POLITICS

5 Reasons The Post Office Doesn't Want Us To Snigger At Its Service Delivery

Post Office says it operates 6 million bank accounts and can pay social grants immediately.

15/03/2017 14:56 SAST | Updated 15/03/2017 15:05 SAST
Busisiwe Mbatha/Sowetan/Gallo Images/Getty Images
Chief Justice Mogoeng Mogoeng presides over the Constitutional Court in Johannesburg

The South African Post Office has put on its superhero cloak and swept onto the scene of the social grants debacle to come and save the day. On Tuesday it filed papers saying it was ready to take over the grant payments from Cash Paymaster Services, whose contract expires at the end of the month. The contract cannot continue because it was ruled invalid, but because the South Africa Social Security Agency has failed to take steps to put alternative measures in place, Black Sash has asked the Constitutional Court on Wednesday to help with a solution.

The Post Office's counsel, advocate Aslam Bava SC told the court the Post Office was "standing in the wings", but the sniggers from the public gallery in the court suggested that the hero was a comic one.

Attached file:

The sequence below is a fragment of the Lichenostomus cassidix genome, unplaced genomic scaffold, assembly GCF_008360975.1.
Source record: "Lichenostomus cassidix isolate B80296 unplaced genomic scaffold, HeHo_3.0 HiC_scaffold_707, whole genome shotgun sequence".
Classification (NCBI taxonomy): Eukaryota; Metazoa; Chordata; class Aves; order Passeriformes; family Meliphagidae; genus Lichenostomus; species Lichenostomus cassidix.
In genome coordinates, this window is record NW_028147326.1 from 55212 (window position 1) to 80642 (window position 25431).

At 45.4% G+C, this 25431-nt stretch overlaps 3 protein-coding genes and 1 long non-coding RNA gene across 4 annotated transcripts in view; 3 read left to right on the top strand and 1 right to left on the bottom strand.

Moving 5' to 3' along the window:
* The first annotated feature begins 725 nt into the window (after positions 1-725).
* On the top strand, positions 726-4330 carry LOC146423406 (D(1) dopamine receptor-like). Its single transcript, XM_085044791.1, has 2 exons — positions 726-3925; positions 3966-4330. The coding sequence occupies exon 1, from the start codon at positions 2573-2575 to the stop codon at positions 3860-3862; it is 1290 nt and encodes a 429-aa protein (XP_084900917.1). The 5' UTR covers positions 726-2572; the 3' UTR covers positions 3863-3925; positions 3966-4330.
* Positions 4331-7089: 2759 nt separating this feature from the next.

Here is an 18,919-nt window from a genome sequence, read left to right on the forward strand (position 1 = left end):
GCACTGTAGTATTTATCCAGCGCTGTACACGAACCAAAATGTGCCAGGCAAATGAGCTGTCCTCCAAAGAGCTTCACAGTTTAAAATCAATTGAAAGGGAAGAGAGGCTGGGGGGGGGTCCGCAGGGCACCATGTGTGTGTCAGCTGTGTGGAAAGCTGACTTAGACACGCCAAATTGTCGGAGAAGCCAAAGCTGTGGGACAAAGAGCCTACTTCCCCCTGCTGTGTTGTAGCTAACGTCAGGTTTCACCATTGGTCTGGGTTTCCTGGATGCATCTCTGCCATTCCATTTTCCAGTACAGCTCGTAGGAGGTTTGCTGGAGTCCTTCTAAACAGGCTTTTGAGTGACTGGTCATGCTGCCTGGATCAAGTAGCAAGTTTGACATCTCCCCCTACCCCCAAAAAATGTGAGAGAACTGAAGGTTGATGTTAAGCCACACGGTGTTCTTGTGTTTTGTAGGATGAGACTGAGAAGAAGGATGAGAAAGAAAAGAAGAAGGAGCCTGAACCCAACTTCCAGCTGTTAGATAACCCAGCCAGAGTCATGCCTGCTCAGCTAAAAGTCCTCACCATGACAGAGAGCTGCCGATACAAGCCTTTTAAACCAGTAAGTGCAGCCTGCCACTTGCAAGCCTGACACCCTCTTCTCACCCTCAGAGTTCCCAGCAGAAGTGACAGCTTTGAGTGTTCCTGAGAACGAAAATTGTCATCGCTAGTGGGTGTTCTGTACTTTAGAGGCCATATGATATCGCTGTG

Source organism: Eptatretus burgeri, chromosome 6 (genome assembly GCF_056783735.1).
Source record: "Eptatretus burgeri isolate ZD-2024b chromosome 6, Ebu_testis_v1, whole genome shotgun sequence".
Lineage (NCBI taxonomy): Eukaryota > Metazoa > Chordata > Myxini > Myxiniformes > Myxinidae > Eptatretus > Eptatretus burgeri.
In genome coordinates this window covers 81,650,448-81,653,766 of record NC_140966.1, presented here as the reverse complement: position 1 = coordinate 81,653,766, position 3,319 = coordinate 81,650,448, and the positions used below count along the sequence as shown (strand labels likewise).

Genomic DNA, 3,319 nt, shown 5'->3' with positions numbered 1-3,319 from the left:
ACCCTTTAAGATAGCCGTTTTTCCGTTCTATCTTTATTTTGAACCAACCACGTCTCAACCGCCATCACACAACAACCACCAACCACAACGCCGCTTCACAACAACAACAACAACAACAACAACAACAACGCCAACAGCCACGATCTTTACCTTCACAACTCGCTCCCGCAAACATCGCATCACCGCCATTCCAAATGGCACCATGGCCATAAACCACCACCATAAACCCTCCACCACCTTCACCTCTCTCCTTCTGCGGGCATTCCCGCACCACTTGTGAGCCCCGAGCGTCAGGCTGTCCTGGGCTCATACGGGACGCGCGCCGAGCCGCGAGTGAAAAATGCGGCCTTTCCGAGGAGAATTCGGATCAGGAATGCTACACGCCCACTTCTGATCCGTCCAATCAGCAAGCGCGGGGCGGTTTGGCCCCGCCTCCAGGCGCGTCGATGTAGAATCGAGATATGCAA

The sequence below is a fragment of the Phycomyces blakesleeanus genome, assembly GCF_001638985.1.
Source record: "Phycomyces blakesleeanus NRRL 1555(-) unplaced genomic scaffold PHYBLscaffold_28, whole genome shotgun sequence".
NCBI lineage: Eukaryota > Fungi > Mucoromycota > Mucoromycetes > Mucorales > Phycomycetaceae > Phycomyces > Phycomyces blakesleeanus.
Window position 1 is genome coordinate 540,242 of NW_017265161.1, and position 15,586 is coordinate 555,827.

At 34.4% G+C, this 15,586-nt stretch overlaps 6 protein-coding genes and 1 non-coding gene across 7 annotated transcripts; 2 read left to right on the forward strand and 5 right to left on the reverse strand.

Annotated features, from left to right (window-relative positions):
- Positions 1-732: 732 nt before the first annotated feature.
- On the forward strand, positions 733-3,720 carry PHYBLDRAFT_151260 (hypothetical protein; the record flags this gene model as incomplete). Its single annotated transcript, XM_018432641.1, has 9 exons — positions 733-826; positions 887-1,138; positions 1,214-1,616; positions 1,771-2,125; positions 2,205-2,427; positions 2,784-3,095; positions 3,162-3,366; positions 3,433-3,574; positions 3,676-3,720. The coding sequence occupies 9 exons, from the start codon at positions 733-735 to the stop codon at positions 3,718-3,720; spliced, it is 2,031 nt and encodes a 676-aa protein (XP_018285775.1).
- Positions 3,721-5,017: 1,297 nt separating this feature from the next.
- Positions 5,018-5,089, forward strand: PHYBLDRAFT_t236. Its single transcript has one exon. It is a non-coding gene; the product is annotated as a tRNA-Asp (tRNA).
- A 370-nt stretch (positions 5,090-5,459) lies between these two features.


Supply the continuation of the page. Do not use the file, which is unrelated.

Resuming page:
"Do you have an admirable track record in terms of service delivery?" Chief Justice Mogoeng Mogoeng asked. "I'm not a businessperson and I'm not, to use South African lingo, a tenderpreneur. I'm going on common sense," Mogoeng said, before adding that the Post Office's plan seemed overly ambitious.

This is why Bava said the Post Office realised that you could not mess around with 17 million beneficiaries, and why the Post Office can pay out the grants:

  1. The Post Office already operates, through Post Bank, six million accounts. There might be more than one beneficiary to an account.
  2. The Post Bank isn't the same thing as the Post Office. Post Bank makes 20 million payments itself (the time frame for this was unclear, however). With all these disruptions (referring to strikes), Post Bank was not affected. It runs 5.6 million accounts which is substantial and is in the process of applying to become a bank by July.
  3. Post Bank has a track record of having paid 500,000 beneficiaries in the Eastern Cape for the past 10 years.
  4. The SA Post Office can take over this process in the course of a month, using a voucher system, and then rolling out the system properly over the next nine to 12 months. In remote areas, it can use Fidelity Securities, currently being contracted by CPS, which can set up 10,000 payment points in community halls in remote areas.
  5. The Post Office will charge R20 per beneficiary to pay out the grants, while CPS wants R22 (it currently charges R16). Once their illegal contract comes to an end, the court should order a wind-down procedure to allow the Post Office to take over.